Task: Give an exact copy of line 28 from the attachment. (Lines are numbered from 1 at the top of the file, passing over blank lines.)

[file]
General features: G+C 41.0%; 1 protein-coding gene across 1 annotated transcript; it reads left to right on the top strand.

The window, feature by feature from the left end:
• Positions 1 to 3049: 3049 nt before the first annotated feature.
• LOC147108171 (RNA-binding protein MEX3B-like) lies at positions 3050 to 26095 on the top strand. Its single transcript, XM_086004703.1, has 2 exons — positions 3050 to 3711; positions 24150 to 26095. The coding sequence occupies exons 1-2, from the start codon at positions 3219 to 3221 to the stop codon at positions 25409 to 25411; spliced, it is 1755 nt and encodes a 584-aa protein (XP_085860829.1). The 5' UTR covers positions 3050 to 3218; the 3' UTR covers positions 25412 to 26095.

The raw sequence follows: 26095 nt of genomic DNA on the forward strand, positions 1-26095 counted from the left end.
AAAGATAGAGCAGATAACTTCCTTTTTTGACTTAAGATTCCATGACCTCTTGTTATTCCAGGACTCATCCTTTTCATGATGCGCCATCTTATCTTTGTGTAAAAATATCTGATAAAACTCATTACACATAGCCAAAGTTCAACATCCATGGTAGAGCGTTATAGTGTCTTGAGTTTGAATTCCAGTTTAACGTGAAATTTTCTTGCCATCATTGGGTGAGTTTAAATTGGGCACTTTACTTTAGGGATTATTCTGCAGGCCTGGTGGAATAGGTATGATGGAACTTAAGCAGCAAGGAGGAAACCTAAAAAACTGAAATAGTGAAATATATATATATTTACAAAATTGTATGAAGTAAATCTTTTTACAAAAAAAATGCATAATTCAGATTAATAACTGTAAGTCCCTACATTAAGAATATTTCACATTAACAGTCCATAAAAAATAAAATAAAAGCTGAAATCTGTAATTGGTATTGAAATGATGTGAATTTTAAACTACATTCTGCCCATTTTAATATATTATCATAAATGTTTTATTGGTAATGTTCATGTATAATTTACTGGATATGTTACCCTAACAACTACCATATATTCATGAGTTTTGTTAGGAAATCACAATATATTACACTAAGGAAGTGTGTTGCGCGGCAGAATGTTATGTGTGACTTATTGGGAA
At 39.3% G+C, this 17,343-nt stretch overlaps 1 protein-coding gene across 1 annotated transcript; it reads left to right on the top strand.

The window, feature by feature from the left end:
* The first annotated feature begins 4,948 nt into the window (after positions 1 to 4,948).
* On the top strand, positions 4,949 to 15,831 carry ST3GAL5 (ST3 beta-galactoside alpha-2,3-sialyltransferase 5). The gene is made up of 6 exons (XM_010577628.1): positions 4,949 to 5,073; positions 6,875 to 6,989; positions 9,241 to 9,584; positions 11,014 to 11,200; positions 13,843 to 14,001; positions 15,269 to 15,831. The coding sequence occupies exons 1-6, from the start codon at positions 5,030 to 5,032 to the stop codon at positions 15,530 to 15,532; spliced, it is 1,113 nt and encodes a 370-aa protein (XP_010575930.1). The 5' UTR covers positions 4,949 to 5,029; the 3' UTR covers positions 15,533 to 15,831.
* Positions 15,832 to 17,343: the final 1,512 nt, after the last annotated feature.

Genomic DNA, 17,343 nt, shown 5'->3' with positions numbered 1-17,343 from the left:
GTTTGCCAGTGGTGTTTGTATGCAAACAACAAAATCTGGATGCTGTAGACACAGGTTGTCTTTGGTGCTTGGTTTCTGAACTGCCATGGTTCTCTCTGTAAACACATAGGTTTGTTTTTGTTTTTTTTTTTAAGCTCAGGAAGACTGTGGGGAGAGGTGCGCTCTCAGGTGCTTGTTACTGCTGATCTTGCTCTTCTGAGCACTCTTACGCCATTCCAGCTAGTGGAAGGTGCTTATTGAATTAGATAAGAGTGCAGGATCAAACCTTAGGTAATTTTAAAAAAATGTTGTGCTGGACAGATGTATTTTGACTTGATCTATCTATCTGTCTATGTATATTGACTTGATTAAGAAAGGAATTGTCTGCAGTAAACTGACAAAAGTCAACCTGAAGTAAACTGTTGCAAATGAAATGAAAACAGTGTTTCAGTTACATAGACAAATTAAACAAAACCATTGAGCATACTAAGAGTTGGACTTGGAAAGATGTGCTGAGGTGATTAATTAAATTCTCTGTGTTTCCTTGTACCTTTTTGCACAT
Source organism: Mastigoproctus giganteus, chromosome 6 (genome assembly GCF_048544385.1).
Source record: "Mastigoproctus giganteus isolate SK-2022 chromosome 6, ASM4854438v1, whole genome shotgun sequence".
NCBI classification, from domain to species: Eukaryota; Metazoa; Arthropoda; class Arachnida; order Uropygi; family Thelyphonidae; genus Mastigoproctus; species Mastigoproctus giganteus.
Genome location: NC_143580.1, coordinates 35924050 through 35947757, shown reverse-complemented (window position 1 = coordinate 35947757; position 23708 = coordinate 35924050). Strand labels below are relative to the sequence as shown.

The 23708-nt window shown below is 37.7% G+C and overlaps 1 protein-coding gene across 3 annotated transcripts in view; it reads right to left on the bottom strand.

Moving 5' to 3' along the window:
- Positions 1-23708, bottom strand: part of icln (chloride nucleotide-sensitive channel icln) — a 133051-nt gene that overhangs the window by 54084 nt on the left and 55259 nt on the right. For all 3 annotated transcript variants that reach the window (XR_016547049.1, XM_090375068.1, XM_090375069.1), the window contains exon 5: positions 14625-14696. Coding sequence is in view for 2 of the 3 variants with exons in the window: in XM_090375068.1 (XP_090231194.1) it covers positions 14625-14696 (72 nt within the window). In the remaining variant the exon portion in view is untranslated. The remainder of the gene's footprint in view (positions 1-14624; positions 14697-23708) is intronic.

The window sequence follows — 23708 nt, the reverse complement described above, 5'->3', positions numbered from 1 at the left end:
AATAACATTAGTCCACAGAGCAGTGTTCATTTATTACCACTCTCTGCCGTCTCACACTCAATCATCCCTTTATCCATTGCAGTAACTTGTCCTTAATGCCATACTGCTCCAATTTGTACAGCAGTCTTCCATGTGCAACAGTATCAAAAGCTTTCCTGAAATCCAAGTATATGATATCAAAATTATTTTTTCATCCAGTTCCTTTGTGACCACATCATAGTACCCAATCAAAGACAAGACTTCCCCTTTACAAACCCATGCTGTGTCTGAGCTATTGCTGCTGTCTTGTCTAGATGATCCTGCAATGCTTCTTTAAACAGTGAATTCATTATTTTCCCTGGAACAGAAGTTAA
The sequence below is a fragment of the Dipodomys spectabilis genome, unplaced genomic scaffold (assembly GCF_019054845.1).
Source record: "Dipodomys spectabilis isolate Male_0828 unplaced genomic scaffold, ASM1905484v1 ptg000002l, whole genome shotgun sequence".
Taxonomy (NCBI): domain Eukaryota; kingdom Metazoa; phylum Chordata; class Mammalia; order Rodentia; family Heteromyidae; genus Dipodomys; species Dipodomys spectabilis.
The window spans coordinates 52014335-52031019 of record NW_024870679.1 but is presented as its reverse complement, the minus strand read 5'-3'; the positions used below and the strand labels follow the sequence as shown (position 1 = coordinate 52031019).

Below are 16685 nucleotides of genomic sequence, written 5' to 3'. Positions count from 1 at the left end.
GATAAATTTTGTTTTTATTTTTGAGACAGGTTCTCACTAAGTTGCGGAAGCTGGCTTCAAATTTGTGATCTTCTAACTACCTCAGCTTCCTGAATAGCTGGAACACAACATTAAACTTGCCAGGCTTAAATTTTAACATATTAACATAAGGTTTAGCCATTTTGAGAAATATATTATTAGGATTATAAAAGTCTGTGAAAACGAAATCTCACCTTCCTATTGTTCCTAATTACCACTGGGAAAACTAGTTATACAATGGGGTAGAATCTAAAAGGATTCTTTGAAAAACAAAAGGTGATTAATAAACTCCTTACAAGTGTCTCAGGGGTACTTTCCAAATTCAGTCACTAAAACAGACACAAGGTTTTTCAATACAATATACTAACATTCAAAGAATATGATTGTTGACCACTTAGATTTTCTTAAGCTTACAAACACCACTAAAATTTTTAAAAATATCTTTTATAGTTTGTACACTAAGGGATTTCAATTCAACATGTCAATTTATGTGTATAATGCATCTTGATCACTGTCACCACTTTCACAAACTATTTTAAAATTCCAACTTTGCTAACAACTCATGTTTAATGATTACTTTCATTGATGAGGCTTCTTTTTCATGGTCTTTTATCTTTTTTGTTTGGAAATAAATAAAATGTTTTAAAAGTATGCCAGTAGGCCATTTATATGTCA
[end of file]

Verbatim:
GATAAATTTTGTTTTTATTTTTGAGACAGGTTCTCACTAAGTTGCGGAAGCTGGCTTCAAATTTGTGATCTTCTAACTACCTCAGCTTCCTGAATAGCTGGAACACAACATTAAACTTGCCAGGCTTAAATTTTAACATATTAACATAAGGTTTAGCCATTTTGAGAAATATATTATTAGGATTATAAAAGTCTGTGAAAACGAAATCTCACCTTCCTATTGTTCCTAATTACCACTGGGAAAACTAGTTATACAATGGGGTAGAATCTAAAAGGATTCTTTGAAAAACAAAAGGTGATTAATAAACTCCTTACAAGTGTCTCAGGGGTACTTTCCAAATTCAGTCACTAAAACAGACACAAGGTTTTTCAATACAATATACTAACATTCAAAGAATATGATTGTTGACCACTTAGATTTTCTTAAGCTTACAAACACCACTAAAATTTTTAAAAATATCTTTTATAGTTTGTACACTAAGGGATTTCAATTCAACATGTCAATTTATGTGTATAATGCATCTTGATCACTGTCACCACTTTCACAAACTATTTTAAAATTCCAACTTTGCTAACAACTCATGTTTAATGATTACTTTCATTGATGAGGCTTCTTTTTCATGGTCTTTTATCTTTTTTGTTTGGAAATAAATAAAATGTTTTAAAAGTATGCCAGTAGGCCATTTATATGTCA